Tongue Cancer

What is tongue cancer?

Tongue cancer is a relatively common, but very serious type of oral cancer. According to the American Cancer Society about 25-30% of all oral cavity cancers begin in the tongue and usually begins in the cells on the top of the tongue. If the cancer begins in the front two thirds of the tongue it is considered an oral cancer. If it begins on the back third of the tongue it is considered at type of throat cancer.

Tongue Cancer

via Public Library of Science

For more specific information in regards to oral cancer and throat cancer visit the links below.

Oral Cancer

Throat Cancer

Tongue Cancer

via flickr

Tongue cancer often begins as a small lump, white patch or sore on the tongue. It is often not diagnosed until it has grown and spread to other areas of the mouth, but if caught early it is easily treatable. For more information on causes and symptoms visit the links below.

Causes of Tongue Cancer

Tongue Cancer Symptoms

Who is most at risk for tongue cancer?

  • About 1 in 324 men and women will be diagnosed with tongue cancer in their lifetime. As with other types of oral cancer, tongue cancer is about twice as common in men as it is in women and it is most often diagnosed in older patients.
  • According to the National Cancer Institute (NCI) approximately 12,060 individuals were diagnosed in 2011. Out of those about 71% (8,560) were men and 29% (3500) were women.
  • 61 was the average age of diagnosis, but about 1/3 of all diagnoses occurred in patients under the age of 55.
  • According to the NCI from 2004-2008 0.2% of all tongue cancer diagnoses were in people under the age of 20; 2.0% were in people between the ages of 20 and 34; 6.0% between 35 and 44; 20.8% between 45 and 54; 31% between 55 and 64; 21.9% between 65 and 74; 13.5% between 75 and 84; and 4.6% 85 years old and up.

What are the survival rates for tongue cancer?

The survival rates for tongue cancer depend on the location and stage of the cancer. The five year survival rate for individuals diagnosed with Stage I is 71%. This means that about 71% of people treated over five years ago are still living and about 39% of those treated died from the disease. For individuals with Stage II the 5 year survival rate is 59%. It is 47% for Stage III and 37% for Stage IV.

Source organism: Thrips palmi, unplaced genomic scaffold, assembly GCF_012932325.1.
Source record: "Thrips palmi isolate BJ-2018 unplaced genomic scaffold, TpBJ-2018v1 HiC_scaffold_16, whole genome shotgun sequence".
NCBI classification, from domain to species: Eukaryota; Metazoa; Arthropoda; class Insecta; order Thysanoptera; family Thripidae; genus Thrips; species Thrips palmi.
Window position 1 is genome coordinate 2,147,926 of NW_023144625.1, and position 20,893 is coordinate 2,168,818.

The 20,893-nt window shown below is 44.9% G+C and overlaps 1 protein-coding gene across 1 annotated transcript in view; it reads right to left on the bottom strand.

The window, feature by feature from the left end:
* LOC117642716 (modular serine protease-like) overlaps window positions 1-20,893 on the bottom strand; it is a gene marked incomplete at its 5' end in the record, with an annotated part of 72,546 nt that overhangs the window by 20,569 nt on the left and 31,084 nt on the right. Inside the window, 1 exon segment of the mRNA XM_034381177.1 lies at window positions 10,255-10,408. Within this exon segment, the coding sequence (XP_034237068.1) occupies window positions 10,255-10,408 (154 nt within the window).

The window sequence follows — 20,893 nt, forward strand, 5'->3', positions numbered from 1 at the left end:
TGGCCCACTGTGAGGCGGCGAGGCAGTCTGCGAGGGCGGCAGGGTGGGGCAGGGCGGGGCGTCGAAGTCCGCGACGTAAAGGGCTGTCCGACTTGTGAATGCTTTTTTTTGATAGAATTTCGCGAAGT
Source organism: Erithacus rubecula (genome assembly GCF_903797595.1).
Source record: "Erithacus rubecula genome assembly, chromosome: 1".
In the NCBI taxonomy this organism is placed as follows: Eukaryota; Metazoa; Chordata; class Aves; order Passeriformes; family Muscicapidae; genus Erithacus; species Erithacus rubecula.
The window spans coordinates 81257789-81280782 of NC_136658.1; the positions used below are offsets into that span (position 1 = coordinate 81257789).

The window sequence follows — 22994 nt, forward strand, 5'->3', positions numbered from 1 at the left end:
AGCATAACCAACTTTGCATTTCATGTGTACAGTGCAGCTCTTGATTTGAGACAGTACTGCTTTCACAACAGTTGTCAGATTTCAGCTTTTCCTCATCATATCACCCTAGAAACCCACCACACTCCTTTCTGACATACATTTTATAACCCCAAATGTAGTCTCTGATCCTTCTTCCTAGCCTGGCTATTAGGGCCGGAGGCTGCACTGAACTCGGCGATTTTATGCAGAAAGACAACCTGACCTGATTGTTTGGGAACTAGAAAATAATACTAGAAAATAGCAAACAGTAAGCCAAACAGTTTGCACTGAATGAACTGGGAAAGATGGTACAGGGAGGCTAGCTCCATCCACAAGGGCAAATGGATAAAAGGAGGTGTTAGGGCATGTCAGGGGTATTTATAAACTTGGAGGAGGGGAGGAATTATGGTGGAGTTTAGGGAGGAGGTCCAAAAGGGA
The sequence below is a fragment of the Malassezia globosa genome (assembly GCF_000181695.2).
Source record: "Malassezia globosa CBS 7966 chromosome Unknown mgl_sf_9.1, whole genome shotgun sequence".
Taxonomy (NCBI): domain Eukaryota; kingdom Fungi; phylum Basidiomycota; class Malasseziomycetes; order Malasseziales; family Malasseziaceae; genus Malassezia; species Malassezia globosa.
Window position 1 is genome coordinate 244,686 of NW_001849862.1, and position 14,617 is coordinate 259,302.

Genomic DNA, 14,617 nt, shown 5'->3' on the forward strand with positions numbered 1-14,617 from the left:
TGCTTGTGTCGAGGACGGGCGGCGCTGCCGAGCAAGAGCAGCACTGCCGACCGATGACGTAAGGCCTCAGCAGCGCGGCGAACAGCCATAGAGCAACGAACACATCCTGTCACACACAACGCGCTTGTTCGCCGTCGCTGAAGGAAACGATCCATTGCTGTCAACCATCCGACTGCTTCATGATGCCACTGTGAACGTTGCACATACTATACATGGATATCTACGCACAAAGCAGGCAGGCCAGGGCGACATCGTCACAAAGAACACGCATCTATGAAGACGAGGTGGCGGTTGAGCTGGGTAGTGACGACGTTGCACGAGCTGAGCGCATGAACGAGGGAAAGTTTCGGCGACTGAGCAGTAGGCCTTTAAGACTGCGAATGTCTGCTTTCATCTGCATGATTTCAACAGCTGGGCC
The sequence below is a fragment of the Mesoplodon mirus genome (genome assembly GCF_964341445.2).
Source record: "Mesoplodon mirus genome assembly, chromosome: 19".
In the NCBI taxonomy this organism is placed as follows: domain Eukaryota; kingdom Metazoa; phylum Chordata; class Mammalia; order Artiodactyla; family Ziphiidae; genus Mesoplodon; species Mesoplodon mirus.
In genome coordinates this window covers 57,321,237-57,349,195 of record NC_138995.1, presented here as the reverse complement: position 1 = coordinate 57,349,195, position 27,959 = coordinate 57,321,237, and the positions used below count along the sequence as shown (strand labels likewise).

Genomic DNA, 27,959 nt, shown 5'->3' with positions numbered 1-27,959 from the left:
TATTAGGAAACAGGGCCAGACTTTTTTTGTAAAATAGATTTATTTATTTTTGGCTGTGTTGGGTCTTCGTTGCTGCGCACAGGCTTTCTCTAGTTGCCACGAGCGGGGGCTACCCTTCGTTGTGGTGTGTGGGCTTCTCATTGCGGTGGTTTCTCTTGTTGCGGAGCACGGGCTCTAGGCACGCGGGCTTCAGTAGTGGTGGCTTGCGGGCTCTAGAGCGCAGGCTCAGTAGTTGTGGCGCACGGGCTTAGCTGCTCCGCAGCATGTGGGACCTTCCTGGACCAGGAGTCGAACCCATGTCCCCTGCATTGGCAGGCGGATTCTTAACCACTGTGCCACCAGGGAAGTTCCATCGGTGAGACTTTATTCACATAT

What is my chance of dying from tongue cancer?

  • In 2011 25.69% of all oral cancer deaths were from tongue cancer. Tongue cancer ranked second only behind cancer of the larynx (throat) which was responsible for 30. 75% of deaths.
  • Based on statistics from NCI from 2004-2008 the average age of death from tongue cancer was 66.
  • Approximately 0.1% of individuals under the age of 20 diagnosed with tongue cancer died from it; 1.1% of those diagnosed between ages 20 to 34 died; 3.9% of those between 35-44; 15.4% between 45 and 54; 24.8% between 55 and 64; 23.8% between 65 and 74; 20.3% between 75 and 84; and 10.7% of those 85 years old and older died from tongue cancer.

For more tongue cancer information regarding the various treatment options available visit the link below.

Tongue Cancer Treatment

Want to see more images of tongue cancer?

Visit our Tongue Cancer Pictures page.

Where can I go for links to more tongue cancer information?

Visit the page listed below to get a complete list of our recommended sites for quality tongue cancer information.

Tongue Cancer Resources

Tongue Cancer References

Oral Cavity and Oropharyngeal Cancer. American Cancer Society. Accessed January 4, 2012.

SEER Stat Fact Sheets: Tongue. National Cancer Institute. Accessed January 11, 2012.

Tongue Cancer or Cancer of the Tongue- Its various Causes along with Symptoms and Treatments. Accessed January 11, 2012


Post a Comment

Your email is never published nor shared. Required fields are marked *

You may use these HTML tags and attributes <a href="" title=""> <abbr title=""> <acronym title=""> <b> <blockquote cite=""> <cite> <code> <del datetime=""> <em> <i> <q cite=""> <s> <strike> <strong>


  • Disclaimer:

    All content on this site is for general information purposes only. It is not and should not be considered medical advice or used in place of the advice of a medical professional. Always seek the advice of a doctor or other professional for any medical condition.